Dr Andrew Scott: Our history and vision of the future with tea plant genes | Fuel PR

Our learning in tea plants is taking it’s next steps with Professor Goa’s studies, published this month, from the South China Agricultural University, Guangzhou, with Camellia sinensis variety assamica cultivar Yunkang 10.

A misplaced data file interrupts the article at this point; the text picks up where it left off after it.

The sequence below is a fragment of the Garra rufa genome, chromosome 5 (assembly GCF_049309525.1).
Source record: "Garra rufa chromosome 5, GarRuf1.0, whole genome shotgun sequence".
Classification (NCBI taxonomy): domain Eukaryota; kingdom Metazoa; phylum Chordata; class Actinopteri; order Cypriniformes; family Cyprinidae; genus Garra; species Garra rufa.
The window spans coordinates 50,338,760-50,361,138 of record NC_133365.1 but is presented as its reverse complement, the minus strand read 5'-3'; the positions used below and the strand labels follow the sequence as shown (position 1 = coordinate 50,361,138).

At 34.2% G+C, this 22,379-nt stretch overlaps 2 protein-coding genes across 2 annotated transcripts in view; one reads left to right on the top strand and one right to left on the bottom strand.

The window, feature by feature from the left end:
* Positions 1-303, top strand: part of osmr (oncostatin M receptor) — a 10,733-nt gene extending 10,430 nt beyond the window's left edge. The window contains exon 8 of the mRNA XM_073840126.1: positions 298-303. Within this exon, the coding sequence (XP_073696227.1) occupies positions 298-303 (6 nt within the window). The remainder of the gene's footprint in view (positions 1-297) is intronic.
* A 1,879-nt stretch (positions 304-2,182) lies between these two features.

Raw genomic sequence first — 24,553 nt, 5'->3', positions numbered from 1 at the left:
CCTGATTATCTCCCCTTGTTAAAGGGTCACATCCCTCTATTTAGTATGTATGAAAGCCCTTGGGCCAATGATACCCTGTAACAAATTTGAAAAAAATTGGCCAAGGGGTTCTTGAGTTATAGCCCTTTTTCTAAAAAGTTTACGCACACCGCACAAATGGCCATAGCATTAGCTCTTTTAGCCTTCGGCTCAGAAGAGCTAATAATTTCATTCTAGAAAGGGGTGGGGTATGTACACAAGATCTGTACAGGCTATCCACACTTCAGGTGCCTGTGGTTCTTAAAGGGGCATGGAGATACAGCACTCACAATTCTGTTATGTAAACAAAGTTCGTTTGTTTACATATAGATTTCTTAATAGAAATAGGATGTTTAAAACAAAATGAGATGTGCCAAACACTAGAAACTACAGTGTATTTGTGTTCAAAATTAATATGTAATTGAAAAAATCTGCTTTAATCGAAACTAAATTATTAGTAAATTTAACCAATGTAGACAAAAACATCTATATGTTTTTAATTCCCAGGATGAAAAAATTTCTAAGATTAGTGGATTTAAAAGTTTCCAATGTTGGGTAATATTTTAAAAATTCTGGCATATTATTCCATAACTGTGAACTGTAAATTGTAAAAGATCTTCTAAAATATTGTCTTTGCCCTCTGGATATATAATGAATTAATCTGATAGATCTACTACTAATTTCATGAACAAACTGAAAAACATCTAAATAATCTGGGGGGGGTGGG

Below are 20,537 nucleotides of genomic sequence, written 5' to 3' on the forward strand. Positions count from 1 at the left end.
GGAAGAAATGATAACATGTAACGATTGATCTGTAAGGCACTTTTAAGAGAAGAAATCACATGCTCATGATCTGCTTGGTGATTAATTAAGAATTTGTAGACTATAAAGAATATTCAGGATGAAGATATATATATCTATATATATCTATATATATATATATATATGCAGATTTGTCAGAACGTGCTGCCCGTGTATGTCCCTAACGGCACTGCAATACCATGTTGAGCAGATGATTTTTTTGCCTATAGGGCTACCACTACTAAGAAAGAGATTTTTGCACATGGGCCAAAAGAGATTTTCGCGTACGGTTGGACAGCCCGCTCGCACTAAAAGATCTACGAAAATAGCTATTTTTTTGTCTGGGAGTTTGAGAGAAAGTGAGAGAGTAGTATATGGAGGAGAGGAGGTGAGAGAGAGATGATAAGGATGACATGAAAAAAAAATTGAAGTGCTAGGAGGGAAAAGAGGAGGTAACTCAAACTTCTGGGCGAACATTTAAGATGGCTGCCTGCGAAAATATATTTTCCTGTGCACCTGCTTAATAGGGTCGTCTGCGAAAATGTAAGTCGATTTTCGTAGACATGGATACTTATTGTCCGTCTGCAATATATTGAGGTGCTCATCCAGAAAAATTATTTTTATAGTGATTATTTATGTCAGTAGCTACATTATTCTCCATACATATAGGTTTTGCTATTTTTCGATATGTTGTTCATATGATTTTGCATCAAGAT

Tea plants have two varieties the first originally found in China around the Ichow hills in Sichuan (Camellia sinensis variety sinensis), found around BC 2736, and the second discovered in India around the hills of Sivagasar, Assam (Camellia sinensis variety assamica) in 1823. Although they originally grew in the same continent they were found in different countries and so are very likely to have different genetic profiles. Tea plants are now grown in over 30 countries around the world and have been cultivated specifically for each areas mainly hybrids within the varieties with a small number of combined the varieties as well. Early studies with both varieties (11 C.s. var sinensis  and 24 C.s. var assamica) by Dr Powell’s group (Scottish Crop Research Insititute) showed that Camellia sinensis is a very distinct species the two varieties were also distinct groups. The Tea Research Foundation of Kenya found that the C.S var assamica clones are also very distinct from each other. More recently studies at the UPASI Tea Research Foundation (South India) has shown that there is biochemical differentiation not only between the two varieties but also within the C.S var assamica clones. They also identified 30 potential target genes for further investigation for the development of the plants.  Studies at the Institute of Himalayan Bioresource Technology (Himachal Predesh) with genetic markers have provided more understanding of the distinctive differences between the two tea plant varieties. Cheng Hoa’s group has studied the genes for enzymes in C.S. var sinensis cv Longjing 43 and cv Zhonghuang2 related to compounds identified with the quality of plants. There have been many recent  improvements in DNA analysis of the genome including Nir Friedman and Aviv Regev’s team co-ordinated from MIT and Harvard University (Cambridge Massechusetts) who developed the trinity genome sequencing technique in 2011. These new techniques are increasing our capabilities to analyse the genomes of tea plants. The C.s. var sinensis cultivar Longjing 43 has been sequenced by Professor Wan Xiao-Chiu’s team at the Anhui Agricutlural Univeristy (Hefei). Their following studies of 18 tea plants and their wild relatives which showed that the Camellia sinensis plants are very different from their plant relatives and also that the C.s var sinensis and var assamica are also distinct groups based on their genetic profiles. More studies at the Fujian Academy of Agricultural Sciences, by Rang Wang’s team, has also build more genetic understanding of 66 cultivars of tea plant.